According to Turner, “This is the revolution we all have been waiting for, and this IRS ruling—not an act of Congress—was the key. This is true jujitsu: The IRS, the tax exclusion for employment-based health insurance, and ERISA suddenly are our friends. Imagine that.”

“There are a lot of nuances in how these new policies will be shaped,” says Turner, “involving incentives for preventive care and networks of doctors that agree to lower rates in return for direct payment. But blessedly, companies, and not Washington, will be in charge of making those decisions.”

How it Works

Some workers will choose to stay with a managed care arrangement, like a PPO or HMO, but others will opt instead for the MSA-type accounts, which the IRS calls HRAs, or Health Reimbursement Arrangements.

An employer would deposit part of the money it had been spending on health insurance premiums for an employee into an account the employee could use to pay routine medical bills. The employer would also purchase for the employee a catastrophic insurance policy to cover major medical bills. If an employee’s annual health care cost exceeds the funds in the savings account, traditional health insurance with high deductibles kicks in.

The key element of the IRS ruling allows employees to roll over from one year to the next any amount in the account they have not used. Employees can continue to access the money even after they leave the company or retire.

“While funds can’t be rolled over when an employee changes companies, an employer can set up a plan so that the employee can leave and still have access to the unused funds,” said Bill Sweetnam, benefits tax counsel with the Treasury Department, which oversees the IRS.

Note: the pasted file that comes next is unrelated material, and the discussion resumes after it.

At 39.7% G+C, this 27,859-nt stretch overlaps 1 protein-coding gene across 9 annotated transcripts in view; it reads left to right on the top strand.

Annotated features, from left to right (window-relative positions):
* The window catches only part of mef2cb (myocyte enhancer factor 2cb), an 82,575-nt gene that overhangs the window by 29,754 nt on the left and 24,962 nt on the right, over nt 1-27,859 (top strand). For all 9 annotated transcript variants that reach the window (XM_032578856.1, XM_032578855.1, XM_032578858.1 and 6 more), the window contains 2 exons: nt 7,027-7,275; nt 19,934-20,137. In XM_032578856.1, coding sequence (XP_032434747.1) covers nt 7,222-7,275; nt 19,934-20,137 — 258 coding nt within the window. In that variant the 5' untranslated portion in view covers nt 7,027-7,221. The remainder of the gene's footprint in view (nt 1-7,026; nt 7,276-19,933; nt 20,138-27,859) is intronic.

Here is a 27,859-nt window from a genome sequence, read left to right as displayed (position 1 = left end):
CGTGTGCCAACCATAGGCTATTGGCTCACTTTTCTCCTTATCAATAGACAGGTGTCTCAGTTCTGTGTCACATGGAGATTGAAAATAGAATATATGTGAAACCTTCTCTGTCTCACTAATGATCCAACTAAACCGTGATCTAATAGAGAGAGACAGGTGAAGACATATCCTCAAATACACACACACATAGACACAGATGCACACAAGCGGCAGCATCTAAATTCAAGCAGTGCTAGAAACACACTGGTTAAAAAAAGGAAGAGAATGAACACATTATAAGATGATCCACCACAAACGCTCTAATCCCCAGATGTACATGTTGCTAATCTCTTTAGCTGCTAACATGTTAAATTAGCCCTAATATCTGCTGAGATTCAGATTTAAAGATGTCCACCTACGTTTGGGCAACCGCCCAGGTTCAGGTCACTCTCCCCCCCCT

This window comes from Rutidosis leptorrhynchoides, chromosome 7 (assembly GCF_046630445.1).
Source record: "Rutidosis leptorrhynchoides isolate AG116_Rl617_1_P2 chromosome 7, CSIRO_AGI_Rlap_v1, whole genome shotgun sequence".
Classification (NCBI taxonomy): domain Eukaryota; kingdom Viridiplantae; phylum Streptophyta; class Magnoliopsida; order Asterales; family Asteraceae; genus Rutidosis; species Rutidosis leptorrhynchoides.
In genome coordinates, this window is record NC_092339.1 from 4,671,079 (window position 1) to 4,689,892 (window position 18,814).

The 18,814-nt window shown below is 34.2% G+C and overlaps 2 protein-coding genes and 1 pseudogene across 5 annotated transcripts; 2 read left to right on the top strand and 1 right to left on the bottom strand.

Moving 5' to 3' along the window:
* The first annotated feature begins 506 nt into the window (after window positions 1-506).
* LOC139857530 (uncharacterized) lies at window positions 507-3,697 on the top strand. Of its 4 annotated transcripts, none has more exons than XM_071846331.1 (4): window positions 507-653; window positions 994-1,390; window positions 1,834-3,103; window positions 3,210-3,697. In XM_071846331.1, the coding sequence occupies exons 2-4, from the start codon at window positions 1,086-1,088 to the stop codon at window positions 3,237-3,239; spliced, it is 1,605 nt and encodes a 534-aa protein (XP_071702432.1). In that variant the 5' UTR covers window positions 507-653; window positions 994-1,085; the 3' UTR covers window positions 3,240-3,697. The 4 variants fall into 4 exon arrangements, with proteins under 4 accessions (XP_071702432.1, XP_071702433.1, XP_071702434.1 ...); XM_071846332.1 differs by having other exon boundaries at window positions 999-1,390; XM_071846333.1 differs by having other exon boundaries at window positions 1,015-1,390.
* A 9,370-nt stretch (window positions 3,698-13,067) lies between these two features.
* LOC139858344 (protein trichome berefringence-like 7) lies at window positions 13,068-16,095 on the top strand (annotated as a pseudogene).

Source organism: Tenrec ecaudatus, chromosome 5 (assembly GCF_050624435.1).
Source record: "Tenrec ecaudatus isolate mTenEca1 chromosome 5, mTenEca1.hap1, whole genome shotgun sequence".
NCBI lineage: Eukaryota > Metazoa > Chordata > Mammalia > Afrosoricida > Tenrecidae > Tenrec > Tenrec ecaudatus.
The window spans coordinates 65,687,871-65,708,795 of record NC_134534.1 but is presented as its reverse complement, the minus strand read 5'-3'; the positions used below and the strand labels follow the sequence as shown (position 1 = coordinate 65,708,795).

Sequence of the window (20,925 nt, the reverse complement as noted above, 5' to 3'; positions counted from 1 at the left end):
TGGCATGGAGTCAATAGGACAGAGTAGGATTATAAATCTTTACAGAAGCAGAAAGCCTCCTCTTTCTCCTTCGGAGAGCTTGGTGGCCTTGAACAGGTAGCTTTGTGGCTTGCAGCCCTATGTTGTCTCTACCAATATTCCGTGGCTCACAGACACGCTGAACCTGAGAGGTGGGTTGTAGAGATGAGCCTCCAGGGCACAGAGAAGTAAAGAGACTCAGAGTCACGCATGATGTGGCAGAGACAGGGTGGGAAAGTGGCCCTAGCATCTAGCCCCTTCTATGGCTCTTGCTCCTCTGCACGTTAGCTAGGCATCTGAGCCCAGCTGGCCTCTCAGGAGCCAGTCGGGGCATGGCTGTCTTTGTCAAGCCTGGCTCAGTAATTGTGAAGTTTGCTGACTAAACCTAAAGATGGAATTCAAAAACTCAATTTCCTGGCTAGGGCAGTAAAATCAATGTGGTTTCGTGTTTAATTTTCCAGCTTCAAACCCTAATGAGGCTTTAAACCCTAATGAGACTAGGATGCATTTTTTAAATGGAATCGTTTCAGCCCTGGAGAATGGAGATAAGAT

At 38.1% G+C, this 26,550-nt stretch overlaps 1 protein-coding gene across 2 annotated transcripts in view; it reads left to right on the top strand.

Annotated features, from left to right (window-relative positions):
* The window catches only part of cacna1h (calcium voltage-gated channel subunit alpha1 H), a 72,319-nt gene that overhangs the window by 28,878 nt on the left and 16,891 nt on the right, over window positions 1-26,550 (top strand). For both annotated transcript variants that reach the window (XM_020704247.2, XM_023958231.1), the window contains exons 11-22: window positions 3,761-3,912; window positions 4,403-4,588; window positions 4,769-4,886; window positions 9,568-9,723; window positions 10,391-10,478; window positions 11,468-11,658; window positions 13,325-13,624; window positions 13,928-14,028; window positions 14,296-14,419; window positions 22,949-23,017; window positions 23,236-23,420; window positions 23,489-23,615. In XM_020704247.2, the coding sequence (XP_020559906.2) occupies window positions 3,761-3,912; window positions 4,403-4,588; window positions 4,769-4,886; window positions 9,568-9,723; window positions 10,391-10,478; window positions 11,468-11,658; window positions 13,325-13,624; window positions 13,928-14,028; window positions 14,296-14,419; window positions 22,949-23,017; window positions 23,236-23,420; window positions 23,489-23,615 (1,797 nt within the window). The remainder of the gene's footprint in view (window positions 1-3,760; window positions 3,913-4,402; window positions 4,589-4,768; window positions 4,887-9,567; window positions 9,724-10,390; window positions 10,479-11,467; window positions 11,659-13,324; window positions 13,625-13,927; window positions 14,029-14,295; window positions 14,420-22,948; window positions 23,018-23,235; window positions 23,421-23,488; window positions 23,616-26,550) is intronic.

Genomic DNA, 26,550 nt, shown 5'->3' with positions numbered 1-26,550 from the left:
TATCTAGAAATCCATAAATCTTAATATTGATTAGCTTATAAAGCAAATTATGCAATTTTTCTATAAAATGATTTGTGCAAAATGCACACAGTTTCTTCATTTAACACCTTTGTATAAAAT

There is no cap on the amount employers may contribute to consumer-driven accounts, and the contributions may vary by company. As Scandlen explains, “An HRA may accompany any type of insurance plan, not just a high-deductible one. So an employer could set up an HRA with just $100 contributed every year to help offset an HMO’s copayments, or an employer could establish a truly high-deductible plan of $6,000 and provide a $5,000 annual HRA allowance.

“An employer has wide flexibility in designing an affordable benefits package,” explained Scandlen. “It could provide first-dollar coverage for some medical services, coinsurance for others, and a deductible for still others, and use an HRA to fill in whatever gaps exist.”

Allowing employees to access the funds in their account even after they have left their employer could help them pay COBRA continuation premiums or purchase individual insurance, noted Scandlen. Such access should also help retirees meet their medical expenses.

Cooling off Inflation

With clear guidance from the IRS and favorable results from the handful of pioneering employers who had success with this approach even before the IRS ruling, most industry observers expect a rush by employers to adopt some version of HRA for the 2003 enrollment year.

Fortune magazine recently reported how Humana was able to curb its internal health insurance expenses by offering HRAs to its employees. Humana may see its insurance rates rise as little as 3.7 percent this year, while other employers are facing rate increases of 20 percent or more.

For more information …

See the U.S. Treasury press release at The release links to the full text of the new guidance.